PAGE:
Political liberalism, which was truly theorized from the 17th century onwards with John Locke, then, Montesquieu, was the nourishing sap of the separation of powers, which is today considered to be the main characteristic of ambient constitutionalism. However, while it is true that most African political systems have adhered to this ideology, it must be noted that the hypertrophy of the executive power, embodied by the President of the Republic, as well as a realistic reading of State power, has given rise to a relative confusion of powers, which is not without influence, on the political regime and more specifically on the functioning of electoral commissions and constitutional councils. They are in fact aligned with the executive, which ensures strategic control, to reduce them in fine to distorted, conniving relationships.

A-  With regard to a relative confusion of powers in favor of the executive branch of government

The confusion of powers is the antonym of separation of powers; it implies a concentration of executive, legislative and judicial powers in the hands of a single body. When this confusion is expedited and recognized, one speaks of absolute confusion of powers; however, when the confusion of powers is noted in practice, while the separation of powers is constitutionally established, one speaks of relative confusion of powers. In Côte d’Ivoire, as in most African countries, the principle of national legislation does indeed enshrine the regime of separation of powers, but only in principle, because the facts on the ground present an entirely different reality and make it difficult to apply the rules in strict compliance with the spirit of the legislation in force.

In fact, we can see that key institutions of the Republic and national representations, such as the Constitutional Council or other jurisdictional body and the Independent Electoral Commission (CEI), are struggling to relinquish in the exercise of their duties the so-called absolute power of the executive, the keystone of African presidential regimes. This situation is the consequence of a partisan functioning based on a modus operandi biased by socio-cultural burdens and a poor democratic culture. The latter are reflected in the personality cult, idolatry of the political party, absolute recognition “to one’s benefactor”, tribalism, lack of attachment to the higher interests of the nation and the Republic, etc. It is also the same feeling shared by some respondents who state: “All electoral problems in Côte d’Ivoire are linked to the mode of appointment of members of the CEI. We have a CEI where more than half of the members have a connection to the executive. How can you trust such a structure?”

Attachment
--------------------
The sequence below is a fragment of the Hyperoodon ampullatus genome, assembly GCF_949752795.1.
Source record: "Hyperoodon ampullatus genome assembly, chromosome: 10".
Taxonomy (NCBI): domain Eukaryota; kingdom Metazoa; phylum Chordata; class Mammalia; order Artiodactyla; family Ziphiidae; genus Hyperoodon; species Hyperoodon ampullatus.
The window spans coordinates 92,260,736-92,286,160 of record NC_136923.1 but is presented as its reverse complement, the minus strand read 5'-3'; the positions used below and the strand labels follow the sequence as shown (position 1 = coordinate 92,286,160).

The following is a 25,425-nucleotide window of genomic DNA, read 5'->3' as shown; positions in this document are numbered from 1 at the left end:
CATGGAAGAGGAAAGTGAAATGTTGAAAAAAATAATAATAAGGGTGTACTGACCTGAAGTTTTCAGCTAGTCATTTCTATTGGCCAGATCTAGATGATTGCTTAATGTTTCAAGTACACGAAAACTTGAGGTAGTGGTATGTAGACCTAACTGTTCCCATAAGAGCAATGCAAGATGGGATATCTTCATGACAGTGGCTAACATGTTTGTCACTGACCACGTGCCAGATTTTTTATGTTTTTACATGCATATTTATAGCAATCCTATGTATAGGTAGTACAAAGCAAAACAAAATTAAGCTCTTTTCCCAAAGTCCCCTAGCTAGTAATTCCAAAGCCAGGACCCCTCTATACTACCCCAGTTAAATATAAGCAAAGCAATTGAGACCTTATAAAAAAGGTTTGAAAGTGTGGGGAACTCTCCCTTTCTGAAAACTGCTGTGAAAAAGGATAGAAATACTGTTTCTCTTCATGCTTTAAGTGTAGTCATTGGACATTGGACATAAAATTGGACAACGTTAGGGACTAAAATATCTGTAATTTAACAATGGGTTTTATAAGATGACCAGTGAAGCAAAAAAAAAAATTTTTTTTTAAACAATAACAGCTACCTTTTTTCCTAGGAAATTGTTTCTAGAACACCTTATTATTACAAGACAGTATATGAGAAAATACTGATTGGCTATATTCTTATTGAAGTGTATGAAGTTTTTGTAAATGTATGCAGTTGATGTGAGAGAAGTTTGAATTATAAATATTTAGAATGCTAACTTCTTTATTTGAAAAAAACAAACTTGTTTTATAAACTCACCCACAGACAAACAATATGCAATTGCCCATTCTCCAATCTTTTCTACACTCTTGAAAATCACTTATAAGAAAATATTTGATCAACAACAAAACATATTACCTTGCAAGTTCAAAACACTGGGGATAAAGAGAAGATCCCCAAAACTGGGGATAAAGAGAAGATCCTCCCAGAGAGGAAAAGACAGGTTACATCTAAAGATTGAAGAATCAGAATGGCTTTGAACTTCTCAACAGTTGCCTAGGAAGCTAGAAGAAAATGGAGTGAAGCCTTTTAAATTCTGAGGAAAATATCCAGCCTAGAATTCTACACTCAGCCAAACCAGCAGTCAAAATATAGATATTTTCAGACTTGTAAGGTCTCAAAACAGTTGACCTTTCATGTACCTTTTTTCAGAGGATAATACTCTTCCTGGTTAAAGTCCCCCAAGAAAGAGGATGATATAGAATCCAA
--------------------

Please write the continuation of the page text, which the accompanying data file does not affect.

In this regard, it should be pointed out that the conflicts generated by the conduct of elections in Africa have been symptomatic of a crisis of confidence towards and between political actors. This is why the organization of elections has been entrusted to institutions that should restore the bond of trust between the main protagonists in order to maintain or restore political stability after elections. The creation of electoral commissions and constitutional courts or councils is precisely in line with this perspective. To this end, according to the African Charter on Democracy, Elections and Governance and the ECOWAS Protocol on Democracy and Good Governance, the main statutory characteristics of these institutions should be independence and impartiality. Thus, the African Court of Human and Peoples’ Rights, in the case of APDH vs. the State of Côte d’Ivoire, considers that independence should be understood as “the fact that a person or entity does not depend on any authority other than its own or, at the very least, does not depend on the State on whose territory they exercise their functions”. In addition, it considers that “an electoral body is independent when it enjoys administrative and financial autonomy and offers sufficient guarantees as to the independence and impartiality of its members.” For this purpose, it defines impartiality as the absence of bias, prejudice and conflict of interest.

However, from the point of view of the relative confusion of powers referred to earlier, which is a form of takeover of institutions, this calls into question the impartiality of the members making up the electoral bodies, which is consubstantial with their independence. This stranglehold on the management of elections is materialized in most cases by an over-representation of the executive in electoral commissions, and by the highly compromising political appointment of the members of the judicial body whose loyalty to the executive may defy legal constraints. Thus, in the above-mentioned case, the Court condemned the Independent Electoral Commission of Côte d’Ivoire on the grounds that the majority of the members making up the electoral body are appointed by political figures and parties participating in the elections; and that such a body cannot reassure the public about its ability to organize transparent, free and fair elections. The fundamental problem, therefore, is that of legitimate suspicion of the electoral bodies, which, because of their alignment with the executive, are both judges and parties, whereas they should only be judges; the office of the judge being that of objective, independent and impartial decision making.